Over the past couple of days, I’ve had the opportunity to attend Opticon 2015, a huge conference for the experience optimization and testing community. Hosted by Optimizely, the event was a gold mine of information on A/B testing, personalization, and website experimentation.
This mini-series will contain summaries of some of the most helpful breakout sessions I attended. As data becomes easier to gather and all-the-more important in company decision making, product managers should constantly be aware of the latest and greatest in how best to test and make data-backed decisions.
In this post, I’ll be summarizing the main points from Esben Rasmussen and Jeppe Dyrby’s excellent 10 Secrets to Building an Amazing Mobile Testing Roadmap session. Esben and Jeppe are both engineers on a dedicated A/B testing team at eBay in Denmark.
1. Have goals for A/B testing
For Esben and Jeppe’s team, the main goals are to make a better product, increase revenues, and get a higher customer satisfaction score. Goals may vary across different companies – the key here is to have good reasons for testing, because these reasons will end up providing the direction on all the tests that the team decides to run.
2. Get a dedicated team
eBay’s experimentation team was nicknamed the “Tenzing team,” named after the Sherpa Tenzing Norgay, who accompanied Sir Edmund Hilary to become one of the first mountaineers to reach the top of Mount Everest. A dedicated experimentation team may not be possible for some companies (size of company, financial resources, etc.), but having one will do wonders on putting a priority on A/B testing without taking resources away from ongoing projects or distracting other project teams from delivering their products.
3. Motivate your team
Set financial goals, then stick to those goals throughout the testing process. At the same time, make the team environment a fun one. Esben and Jeppe set “fun-dex” goals to make sure that people aren’t forgetting to enjoy doing what they’re doing.
4. Define your testing roadmap
Whatever you do, don’t put together your roadmap on a laptop – Esben and Jeppe believe that this kills creativity. At this stage of the process, just throw out ideas and don’t worry about vetting them just yet. Divide these ideas into specific areas, then figure out the effort size and expected revenue size on a spreadsheet. With that information it becomes easier to visually show the effort vs. user value vs. expected revenue on a plotted diagram.
5. Have a test strategy
There’s the small stuff, such as the positions, sizes, and colors of buttons, and there’s the heavy stuff, such as the features and flows of a web page. Make sure the strategy makes sense for the specific channel. Esben and Jeppe found that the desktop experience can have more thorough tests, with more variations and rearranged flows as opposed to testing in the mobile experience.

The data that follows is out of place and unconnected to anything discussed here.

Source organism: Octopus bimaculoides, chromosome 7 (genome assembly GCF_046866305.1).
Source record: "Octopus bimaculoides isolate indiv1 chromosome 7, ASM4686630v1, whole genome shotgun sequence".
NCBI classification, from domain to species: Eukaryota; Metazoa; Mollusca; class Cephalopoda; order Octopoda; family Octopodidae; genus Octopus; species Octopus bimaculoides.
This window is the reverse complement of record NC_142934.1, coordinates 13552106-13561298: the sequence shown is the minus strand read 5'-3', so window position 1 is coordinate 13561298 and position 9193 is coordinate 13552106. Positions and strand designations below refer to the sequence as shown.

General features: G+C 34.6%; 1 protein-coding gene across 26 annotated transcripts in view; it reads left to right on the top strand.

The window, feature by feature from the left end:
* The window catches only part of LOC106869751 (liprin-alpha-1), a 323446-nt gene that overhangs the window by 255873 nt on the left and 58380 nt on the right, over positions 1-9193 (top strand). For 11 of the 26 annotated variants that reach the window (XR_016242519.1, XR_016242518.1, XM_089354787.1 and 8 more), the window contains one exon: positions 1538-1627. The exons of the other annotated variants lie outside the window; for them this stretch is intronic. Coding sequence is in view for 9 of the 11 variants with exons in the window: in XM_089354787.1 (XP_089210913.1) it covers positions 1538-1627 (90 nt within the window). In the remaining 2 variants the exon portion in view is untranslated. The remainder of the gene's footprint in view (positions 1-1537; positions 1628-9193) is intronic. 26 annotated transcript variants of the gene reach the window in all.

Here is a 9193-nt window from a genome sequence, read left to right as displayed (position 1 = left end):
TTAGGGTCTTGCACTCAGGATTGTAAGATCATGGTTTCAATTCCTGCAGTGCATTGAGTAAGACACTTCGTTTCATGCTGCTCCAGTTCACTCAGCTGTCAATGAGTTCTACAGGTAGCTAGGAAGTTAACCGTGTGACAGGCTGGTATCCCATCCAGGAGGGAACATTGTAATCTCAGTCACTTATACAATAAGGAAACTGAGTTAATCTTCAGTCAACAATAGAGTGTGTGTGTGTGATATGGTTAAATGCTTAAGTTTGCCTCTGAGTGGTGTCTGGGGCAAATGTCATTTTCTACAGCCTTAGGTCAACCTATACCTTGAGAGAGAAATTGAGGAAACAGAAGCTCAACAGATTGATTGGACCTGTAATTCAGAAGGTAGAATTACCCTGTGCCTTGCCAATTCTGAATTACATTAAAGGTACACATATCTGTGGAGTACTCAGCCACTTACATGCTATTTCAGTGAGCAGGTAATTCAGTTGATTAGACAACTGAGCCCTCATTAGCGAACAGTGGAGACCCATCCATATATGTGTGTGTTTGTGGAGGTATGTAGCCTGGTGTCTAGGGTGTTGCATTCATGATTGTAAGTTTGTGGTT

6. Visualize your workflow
The most common is the scrum board, but their team doesn’t use one, instead opting for a “bubble” board that’s organized into themes. These themes move through the build-measure-learn cycles and have hypotheses attached to them. The key here is to see all the tests the team is planning to run and figure out where that test is at a given point in the cycle.
7. Implement your test
Esben and Jeppe have found that variations to be tested (in an A/B test) have the tendency to increase during implementation, so they recommend limiting to a maximum of three variations to avoid taking too long to get results. Consider not doing automated regression tests since these are short, temporary code changes (but do test manually to make sure the experiment will work).
8. Measure the outcome
This is where the initial goals come into play. The eBay team measures the expected revenue and the NPS (customer satisfaction index). Sometimes you won’t get valid results, which means a re-test may be necessary.
The clearest lessons are in the numbers – if revenue increased for a particular variation, then we know that should be a priority in implementing. If the original variation was good, then the test validated that you had already made the right decision in the original implementation. If there is no conclusion, then either users didn’t care about that change or the experiment was measured the wrong way.
10. Make the decision
Implement the change for the winning variations. Esben and Jeppe’s team own these changes, as opposed to the original project teams. However, if the effort is really large, then they would enlist the help of other teams. As mentioned earlier, the advantage of having a dedicated experimentation team implement the changes is that it allows the other project teams to focus on their work and goals.
11. Turn it up to eleven!
Give your team a mandate to fail – failure is important in A/B testing, because you learn what doesn’t work and what works. Don’t forget to set the team goal and follow it throughout the testing cycle!